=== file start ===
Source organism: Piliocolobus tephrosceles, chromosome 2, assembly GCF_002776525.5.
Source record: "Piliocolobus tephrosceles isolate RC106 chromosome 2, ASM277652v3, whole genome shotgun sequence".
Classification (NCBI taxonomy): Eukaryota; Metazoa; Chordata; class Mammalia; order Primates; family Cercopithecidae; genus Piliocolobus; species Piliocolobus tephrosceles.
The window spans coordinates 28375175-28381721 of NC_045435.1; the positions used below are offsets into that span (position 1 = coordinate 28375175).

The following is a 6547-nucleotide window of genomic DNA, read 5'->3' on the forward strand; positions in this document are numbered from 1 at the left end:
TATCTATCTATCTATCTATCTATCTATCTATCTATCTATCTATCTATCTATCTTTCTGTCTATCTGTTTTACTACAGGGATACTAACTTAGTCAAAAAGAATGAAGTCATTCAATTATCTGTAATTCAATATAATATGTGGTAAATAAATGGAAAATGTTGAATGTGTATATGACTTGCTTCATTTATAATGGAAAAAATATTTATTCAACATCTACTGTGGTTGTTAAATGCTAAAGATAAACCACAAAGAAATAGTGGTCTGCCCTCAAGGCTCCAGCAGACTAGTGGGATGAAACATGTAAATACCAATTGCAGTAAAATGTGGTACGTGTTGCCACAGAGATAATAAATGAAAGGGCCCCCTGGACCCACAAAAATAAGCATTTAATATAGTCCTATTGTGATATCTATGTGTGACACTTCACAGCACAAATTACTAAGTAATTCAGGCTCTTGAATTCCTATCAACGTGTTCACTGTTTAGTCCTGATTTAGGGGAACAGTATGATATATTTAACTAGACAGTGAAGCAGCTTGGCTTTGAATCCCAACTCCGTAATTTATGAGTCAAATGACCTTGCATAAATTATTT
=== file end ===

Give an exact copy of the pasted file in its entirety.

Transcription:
Source organism: Piliocolobus tephrosceles, chromosome 2, assembly GCF_002776525.5.
Source record: "Piliocolobus tephrosceles isolate RC106 chromosome 2, ASM277652v3, whole genome shotgun sequence".
Classification (NCBI taxonomy): Eukaryota; Metazoa; Chordata; class Mammalia; order Primates; family Cercopithecidae; genus Piliocolobus; species Piliocolobus tephrosceles.
The window spans coordinates 28375175-28381721 of NC_045435.1; the positions used below are offsets into that span (position 1 = coordinate 28375175).

The following is a 6547-nucleotide window of genomic DNA, read 5'->3' on the forward strand; positions in this document are numbered from 1 at the left end:
TATCTATCTATCTATCTATCTATCTATCTATCTATCTATCTATCTATCTATCTTTCTGTCTATCTGTTTTACTACAGGGATACTAACTTAGTCAAAAAGAATGAAGTCATTCAATTATCTGTAATTCAATATAATATGTGGTAAATAAATGGAAAATGTTGAATGTGTATATGACTTGCTTCATTTATAATGGAAAAAATATTTATTCAACATCTACTGTGGTTGTTAAATGCTAAAGATAAACCACAAAGAAATAGTGGTCTGCCCTCAAGGCTCCAGCAGACTAGTGGGATGAAACATGTAAATACCAATTGCAGTAAAATGTGGTACGTGTTGCCACAGAGATAATAAATGAAAGGGCCCCCTGGACCCACAAAAATAAGCATTTAATATAGTCCTATTGTGATATCTATGTGTGACACTTCACAGCACAAATTACTAAGTAATTCAGGCTCTTGAATTCCTATCAACGTGTTCACTGTTTAGTCCTGATTTAGGGGAACAGTATGATATATTTAACTAGACAGTGAAGCAGCTTGGCTTTGAATCCCAACTCCGTAATTTATGAGTCAAATGACCTTGCATAAATTATTT